Warming Room Community Ministries – St. John’s Anglican Church, Peterborough, Ontario
The mission of Warming Room Community Ministries (WRCM) is to nurture a community that challenges homelessness, food insecurity, and social exclusion in the City of Peterborough by responding to immediate needs, breaking down barriers amongst us and advocating for systemic change.
As Christians we are to reflect God and Christ by our selfless love for others. For this reason love must be the key value on which all our programs are built. When creating and running our programs we are to ask “what does love look like in this situation?” This also means putting the needs of those we are serving before the needs of the program itself.
All programs are to put relationship at the forefront. As Gustavo Guitierrez said “there is no solidarity with the poor without friendship with them”. We will look to build relationships with those we serve, making sure the poor, or anyone we serve, are never treated as an abstract concept, but rather as people with names created in the image of God.
In the creation and running of programs we will be in a continual state of listening to those we serve, those already serving the needs of our community and to the greater community of Peterborough. We will listen for needs that are not being met. We will listen for ways in which we can serve better, and listen to be sure that we are not hurting more then we are helping.
No one person, or organization, has all that is needed to create real community change. Just as Paul speaks of all the gifts of the church being needed to be the body of Christ, so in a community the gifts and strengths of all the various agencies and churches are needed to make a difference. Therefore we will never look to compete with other organizations, but rather we will look for ways to collaborate with those in our community who are working toward the same goals as we are. To this end WRCM tries to hold a unique place in the Peterborough landscape, by working as a bridge between community advocates and social service agencies. Both have much to offer in serving the most vulnerable in our community, but often they find it difficult to find common ground. WRCM looks to be that common ground relying on the gifts of both to best serve our neighbours.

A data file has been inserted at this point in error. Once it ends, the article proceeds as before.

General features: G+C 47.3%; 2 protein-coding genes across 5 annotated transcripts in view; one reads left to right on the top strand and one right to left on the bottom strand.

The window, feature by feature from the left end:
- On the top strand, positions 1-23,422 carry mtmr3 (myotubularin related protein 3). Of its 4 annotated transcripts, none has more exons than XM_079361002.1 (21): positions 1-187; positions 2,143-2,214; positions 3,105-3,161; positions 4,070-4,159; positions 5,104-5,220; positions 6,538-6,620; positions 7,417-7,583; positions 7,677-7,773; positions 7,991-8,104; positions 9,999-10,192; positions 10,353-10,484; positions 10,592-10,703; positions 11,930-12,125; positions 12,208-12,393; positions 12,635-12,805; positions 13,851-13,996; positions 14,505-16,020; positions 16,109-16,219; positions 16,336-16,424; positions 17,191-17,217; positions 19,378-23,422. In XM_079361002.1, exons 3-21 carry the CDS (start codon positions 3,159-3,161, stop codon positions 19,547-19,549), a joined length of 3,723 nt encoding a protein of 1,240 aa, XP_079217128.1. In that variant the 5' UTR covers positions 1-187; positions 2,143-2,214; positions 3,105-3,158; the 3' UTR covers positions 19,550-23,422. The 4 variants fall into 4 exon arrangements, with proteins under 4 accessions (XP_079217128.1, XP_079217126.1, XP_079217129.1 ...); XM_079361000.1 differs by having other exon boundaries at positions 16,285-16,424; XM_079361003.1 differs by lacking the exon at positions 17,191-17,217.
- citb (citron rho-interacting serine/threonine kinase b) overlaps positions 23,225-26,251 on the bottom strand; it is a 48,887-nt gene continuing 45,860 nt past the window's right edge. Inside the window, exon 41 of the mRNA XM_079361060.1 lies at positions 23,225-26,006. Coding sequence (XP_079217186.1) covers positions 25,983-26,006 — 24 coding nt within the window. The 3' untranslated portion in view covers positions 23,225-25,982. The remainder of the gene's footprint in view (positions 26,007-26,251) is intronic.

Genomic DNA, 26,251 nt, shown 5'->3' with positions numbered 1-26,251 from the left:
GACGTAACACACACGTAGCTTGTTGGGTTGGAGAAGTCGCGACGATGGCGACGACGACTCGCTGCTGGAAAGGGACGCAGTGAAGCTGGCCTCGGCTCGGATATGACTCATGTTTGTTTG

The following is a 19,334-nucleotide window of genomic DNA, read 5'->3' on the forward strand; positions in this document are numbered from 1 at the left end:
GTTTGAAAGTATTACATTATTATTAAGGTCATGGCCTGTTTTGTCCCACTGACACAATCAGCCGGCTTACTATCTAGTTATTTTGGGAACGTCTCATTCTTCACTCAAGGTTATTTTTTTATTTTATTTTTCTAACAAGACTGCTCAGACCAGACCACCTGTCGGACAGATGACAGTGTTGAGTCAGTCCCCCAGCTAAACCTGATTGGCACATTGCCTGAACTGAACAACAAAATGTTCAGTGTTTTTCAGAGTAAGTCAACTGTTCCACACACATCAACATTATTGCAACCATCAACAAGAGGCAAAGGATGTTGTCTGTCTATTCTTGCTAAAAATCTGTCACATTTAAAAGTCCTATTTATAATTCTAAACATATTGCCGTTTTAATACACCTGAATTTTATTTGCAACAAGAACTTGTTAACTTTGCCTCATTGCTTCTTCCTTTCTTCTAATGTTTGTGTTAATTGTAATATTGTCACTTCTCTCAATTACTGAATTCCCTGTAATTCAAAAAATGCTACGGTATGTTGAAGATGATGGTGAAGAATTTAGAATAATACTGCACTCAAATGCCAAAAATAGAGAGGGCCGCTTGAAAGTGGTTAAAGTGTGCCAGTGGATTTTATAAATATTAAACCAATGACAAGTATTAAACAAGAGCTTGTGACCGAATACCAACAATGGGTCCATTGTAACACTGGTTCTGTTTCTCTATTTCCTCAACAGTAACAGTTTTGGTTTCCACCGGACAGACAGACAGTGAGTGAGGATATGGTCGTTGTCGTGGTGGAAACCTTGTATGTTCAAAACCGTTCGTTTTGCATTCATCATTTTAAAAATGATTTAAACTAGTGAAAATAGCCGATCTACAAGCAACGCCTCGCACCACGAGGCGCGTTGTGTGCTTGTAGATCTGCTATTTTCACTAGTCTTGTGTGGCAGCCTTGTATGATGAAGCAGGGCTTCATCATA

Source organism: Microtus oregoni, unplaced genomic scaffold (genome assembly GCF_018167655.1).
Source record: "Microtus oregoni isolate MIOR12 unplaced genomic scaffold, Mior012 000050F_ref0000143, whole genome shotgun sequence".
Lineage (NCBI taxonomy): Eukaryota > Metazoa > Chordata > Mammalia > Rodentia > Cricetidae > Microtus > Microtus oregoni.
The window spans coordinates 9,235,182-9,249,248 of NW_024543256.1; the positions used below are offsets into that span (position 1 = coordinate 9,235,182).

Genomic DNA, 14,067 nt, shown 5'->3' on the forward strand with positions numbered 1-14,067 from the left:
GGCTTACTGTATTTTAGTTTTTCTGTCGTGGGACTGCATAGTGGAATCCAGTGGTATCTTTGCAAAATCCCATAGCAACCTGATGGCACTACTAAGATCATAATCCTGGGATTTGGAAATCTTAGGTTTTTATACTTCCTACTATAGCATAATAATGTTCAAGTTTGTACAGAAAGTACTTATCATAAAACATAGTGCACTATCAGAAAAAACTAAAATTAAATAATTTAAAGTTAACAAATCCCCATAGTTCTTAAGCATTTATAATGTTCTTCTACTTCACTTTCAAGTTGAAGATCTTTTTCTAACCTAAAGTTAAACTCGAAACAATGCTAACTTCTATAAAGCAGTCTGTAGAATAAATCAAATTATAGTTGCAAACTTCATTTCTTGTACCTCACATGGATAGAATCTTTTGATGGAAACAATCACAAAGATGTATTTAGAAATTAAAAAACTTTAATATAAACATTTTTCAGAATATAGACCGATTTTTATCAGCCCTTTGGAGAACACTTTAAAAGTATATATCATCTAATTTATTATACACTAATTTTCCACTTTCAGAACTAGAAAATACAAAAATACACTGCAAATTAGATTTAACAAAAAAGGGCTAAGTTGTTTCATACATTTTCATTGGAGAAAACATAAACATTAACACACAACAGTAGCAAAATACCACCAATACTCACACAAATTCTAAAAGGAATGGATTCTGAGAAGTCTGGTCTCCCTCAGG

The professionalization of social services, though it has led to much more specialized service, has resulted in the distancing of most of the community from those who are marginalized. Many in our community are looking for ways to serve their neighbour but struggle to know where to start if they have no professional background. We value volunteering as it brings people from diverse backgrounds together, allows individuals to have first hand experiences with poverty, and gives people a chance to serve in powerful and meaningful ways. We also believe that everyone has something to offer to the community. We look to find ways to empower anyone who would like to serve, using whatever gifts they have at their disposal.
Poverty is rooted in exclusion. Many of our most vulnerable neighbours have spent most of their lives being excluded from our community. Therefore to overcome poverty we need to practice radical inclusivity. For this reason our programs will always strive to welcome anyone into the WRCM community. This means creating spaces where people from all walks of life can interact and build relationship. It means creating places where all can be served and all can serve. We will strive to welcome anyone just as they are, and if community is broken, our goal will not be punishment but rather restoring relationship. We will also strive to include people with lived experience in all levels of the organization.
We realize that by definition creating a ministry that is based on love and relationship is going to be risky. That being said, we still want to reduce unnecessary risk whenever possible. Also many of those we serve have lived a long time without the comfort of feeling safe. We want to create spaces where they can feel safe to let their guard down, if even for a short time. We want them to feel safe knowing they can count on the fact that they have a place to sleep or a place to eat. We also want our staff and volunteers to feel as safe as possible, even if pushed out of their comfort zone.